County loses latest Alpine lakes battle
Alpine County and a group of environmentalists say they achieved another victory in a long-running fight against El Dorado County water providers.
The California Supreme Court earlier this month upheld previous rulings favoring the coalition in a lawsuit concerning the future of four Sierra Nevada lakes.
“We are elated that the Supreme Court has refused to disturb the Court of Appeal’s precedent-setting ruling,” said Norm Rupp, a resident of Kirkwood and chairman of the League to Save Sierra Lakes, lead plaintiff in the lawsuit against the El Dorado Irrigation District and El Dorado County Water Agency.
“We’re very optimistic. We haven’t lost any of our fervor,” he added. “It’s always nice when you get a win. It keeps morale at a high point and that’s the way it’s been all along. We have consistently been right.”
However, under a new environmental report it is preparing, the El Dorado Irrigation District is moving forward on plans to use 17,000-acre-feet of water a year from Caples, Silver and Echo lakes as well as Lake Aloha in Desolation Wilderness.
The Supreme Court’s decision only considered an earlier report from the district.
However, Stephan Volker, attorney for the environmental group, said the ruling will make it easier to fight the district’s new environmental study.
“I think we stand an excellent chance of prevailing,” Volker said.
Alpine County, the 400-member League to Save Sierra Lakes and other groups have been fighting with El Dorado County concerning its plans since 1991, and several lawsuits have been filed over the issue.
The system in question is called Project 184, which includes a reservoir near Pollock Pines, a 22-mile canal, a 21-megawatt power plant in the American River Canyon and the four lakes. The system, which diverts about 80,000 acre feet of water a year from the American River to generate energy at the plant and then puts the water back into the river, historically was operated by Pacific Gas & Electric. It was purchased by El Dorado County water purveyors last year.
The irrigation district and the water agency want not only to use the system for hydroelectric power but also use 17,000 acre feet of water for consumption in the 220-square-mile service area, which stretches from the Sacramento County line to Pollock Pines.
The irrigation district says that it will take the water after it goes into Folsom Reservoir, and it will not hurt the four lakes. The suit’s plaintiffs, however, say they are worried about the four lakes’ being drawn down, disrupting summer recreation there and hurting the environment.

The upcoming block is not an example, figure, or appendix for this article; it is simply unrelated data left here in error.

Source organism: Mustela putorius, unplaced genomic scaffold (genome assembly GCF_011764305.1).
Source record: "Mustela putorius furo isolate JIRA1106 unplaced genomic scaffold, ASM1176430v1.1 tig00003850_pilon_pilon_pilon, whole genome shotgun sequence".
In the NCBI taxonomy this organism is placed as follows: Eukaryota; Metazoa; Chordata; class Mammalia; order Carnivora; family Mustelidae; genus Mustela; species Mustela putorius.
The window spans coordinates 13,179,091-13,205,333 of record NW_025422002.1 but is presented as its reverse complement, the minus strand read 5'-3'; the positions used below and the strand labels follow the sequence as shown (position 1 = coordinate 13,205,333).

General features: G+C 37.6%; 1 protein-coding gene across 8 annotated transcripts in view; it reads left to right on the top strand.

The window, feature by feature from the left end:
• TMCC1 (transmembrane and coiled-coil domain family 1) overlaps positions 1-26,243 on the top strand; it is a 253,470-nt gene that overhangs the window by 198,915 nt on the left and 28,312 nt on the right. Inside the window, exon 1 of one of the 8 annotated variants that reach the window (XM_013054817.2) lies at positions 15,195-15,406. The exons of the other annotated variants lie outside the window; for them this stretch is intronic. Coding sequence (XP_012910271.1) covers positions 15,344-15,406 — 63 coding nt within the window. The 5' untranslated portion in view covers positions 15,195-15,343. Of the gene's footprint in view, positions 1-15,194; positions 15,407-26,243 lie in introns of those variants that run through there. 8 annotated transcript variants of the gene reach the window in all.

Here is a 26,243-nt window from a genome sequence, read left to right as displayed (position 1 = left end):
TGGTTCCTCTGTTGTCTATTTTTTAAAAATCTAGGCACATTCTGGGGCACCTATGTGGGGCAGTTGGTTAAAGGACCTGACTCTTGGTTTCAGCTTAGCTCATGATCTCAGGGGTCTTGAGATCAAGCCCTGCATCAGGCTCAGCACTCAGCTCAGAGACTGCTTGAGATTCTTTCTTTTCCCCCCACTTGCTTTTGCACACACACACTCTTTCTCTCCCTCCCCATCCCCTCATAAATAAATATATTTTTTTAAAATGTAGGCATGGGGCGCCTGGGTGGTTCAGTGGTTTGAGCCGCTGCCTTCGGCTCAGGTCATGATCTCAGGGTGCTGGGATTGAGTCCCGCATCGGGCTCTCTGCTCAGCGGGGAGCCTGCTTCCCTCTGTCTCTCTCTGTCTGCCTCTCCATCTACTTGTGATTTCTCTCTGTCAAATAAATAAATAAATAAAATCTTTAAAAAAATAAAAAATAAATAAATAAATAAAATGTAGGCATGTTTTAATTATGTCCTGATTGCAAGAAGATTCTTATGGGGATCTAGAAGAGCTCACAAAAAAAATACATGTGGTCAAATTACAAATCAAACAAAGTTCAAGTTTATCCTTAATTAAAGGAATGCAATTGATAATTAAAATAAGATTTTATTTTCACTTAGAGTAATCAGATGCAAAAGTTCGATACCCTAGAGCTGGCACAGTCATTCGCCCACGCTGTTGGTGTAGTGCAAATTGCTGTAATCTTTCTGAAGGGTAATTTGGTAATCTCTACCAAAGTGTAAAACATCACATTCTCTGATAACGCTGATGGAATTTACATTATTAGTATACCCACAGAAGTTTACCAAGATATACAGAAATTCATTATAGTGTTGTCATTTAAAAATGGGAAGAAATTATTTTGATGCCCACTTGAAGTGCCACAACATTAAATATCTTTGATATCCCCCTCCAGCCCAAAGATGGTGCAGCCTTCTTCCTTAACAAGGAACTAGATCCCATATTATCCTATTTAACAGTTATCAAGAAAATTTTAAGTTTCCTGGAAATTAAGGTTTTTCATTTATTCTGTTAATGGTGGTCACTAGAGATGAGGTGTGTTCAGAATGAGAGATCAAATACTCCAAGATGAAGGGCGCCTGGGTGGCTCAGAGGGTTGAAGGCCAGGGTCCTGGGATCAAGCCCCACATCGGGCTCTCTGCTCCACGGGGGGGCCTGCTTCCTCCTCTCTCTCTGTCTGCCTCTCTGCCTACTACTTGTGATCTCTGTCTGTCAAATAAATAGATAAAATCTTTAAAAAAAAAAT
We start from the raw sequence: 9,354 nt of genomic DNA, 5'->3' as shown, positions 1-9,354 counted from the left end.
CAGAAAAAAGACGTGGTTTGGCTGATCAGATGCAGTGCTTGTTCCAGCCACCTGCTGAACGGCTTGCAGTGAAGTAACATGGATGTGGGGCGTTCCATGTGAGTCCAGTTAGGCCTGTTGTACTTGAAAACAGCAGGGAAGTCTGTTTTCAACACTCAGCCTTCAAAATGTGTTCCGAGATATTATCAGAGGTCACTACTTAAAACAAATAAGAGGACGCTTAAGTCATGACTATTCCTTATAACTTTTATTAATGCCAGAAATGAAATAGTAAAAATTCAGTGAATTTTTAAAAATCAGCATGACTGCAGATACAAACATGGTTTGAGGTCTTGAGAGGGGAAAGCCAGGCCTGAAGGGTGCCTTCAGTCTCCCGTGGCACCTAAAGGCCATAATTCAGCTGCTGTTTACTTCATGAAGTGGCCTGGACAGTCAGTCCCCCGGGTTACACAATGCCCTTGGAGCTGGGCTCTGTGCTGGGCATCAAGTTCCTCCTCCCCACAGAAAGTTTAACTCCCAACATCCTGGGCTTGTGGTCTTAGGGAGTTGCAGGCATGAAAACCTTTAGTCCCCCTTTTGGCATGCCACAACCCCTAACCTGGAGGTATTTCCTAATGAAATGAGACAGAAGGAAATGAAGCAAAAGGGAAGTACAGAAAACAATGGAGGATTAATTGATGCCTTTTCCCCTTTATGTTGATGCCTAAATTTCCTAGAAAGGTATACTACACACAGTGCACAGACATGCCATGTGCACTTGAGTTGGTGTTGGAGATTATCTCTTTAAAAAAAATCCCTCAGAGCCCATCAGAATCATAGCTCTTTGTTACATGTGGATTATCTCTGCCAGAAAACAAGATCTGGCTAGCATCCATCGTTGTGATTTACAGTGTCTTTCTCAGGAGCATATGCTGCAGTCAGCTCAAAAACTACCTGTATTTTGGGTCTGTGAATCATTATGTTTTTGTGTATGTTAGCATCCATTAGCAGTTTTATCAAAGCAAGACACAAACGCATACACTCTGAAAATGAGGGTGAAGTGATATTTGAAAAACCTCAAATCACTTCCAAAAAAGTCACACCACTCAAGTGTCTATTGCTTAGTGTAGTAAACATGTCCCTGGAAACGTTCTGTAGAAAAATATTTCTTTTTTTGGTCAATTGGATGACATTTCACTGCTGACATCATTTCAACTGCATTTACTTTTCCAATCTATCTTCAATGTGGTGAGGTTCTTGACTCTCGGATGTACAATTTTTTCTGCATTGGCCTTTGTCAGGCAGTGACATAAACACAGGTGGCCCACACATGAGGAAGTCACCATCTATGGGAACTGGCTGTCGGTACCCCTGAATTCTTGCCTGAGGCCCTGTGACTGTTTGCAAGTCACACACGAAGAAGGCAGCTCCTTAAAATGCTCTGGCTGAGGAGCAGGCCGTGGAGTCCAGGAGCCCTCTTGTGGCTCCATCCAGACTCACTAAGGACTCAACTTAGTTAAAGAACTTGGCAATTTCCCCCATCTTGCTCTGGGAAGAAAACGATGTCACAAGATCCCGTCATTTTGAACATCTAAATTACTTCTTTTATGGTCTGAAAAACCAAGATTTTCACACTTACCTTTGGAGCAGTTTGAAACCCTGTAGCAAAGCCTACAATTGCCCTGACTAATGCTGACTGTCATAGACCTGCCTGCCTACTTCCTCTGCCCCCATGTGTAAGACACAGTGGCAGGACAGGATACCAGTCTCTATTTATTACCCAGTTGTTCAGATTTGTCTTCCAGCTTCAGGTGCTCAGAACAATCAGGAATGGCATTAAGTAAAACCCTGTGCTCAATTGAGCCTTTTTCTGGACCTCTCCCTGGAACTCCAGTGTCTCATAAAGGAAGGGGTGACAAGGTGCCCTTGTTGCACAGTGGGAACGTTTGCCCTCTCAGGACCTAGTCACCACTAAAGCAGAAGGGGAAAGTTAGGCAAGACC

“We feel there is an extreme value in those lakes for a variety of reasons: aesthetics, recreation, environment,” Rupp said. “I’m a grandfather, and I’m going to see my children’s children enjoy those lakes.”
Some plaintiffs also are concerned that using the water would increase development on the West Slope of the county.
A California court last year ruled with the plaintiffs, saying the water purveyors’ study failed to evaluate the potential impacts on the four lakes. And the courts also sided with the plaintiffs because the water purveyors were making claims based on the unapproved El Dorado County general plan, which was invalidated last year in another court ruling.
In December the California Court of Appeals granted requests from the League to Save Sierra Lakes, Alpine County and other plaintiffs to publish the ruling, which makes the case precedent-setting. The Supreme Court’s ruling this month ensures the ruling will be used for future cases involving water rights.
“We’re very disappointed that they didn’t ‘de-publish it,’ ” said William Hetland, general manager of the irrigation district. “It now gets problematic. You can’t do a water plan without a general plan, when the law already says you can’t do a general plan without a water plan. You’re in a ‘Catch-22.'”
Hetland said the environmental study the district is working under now gives the agency the ability to repair Project 184 equipment that was damaged in the Flood of 1997 and use it for hydroelectric power. That part of the program could be operating in a year.
Whether the 17,000 acre feet of water can be taken for consumption remains in question, he said.
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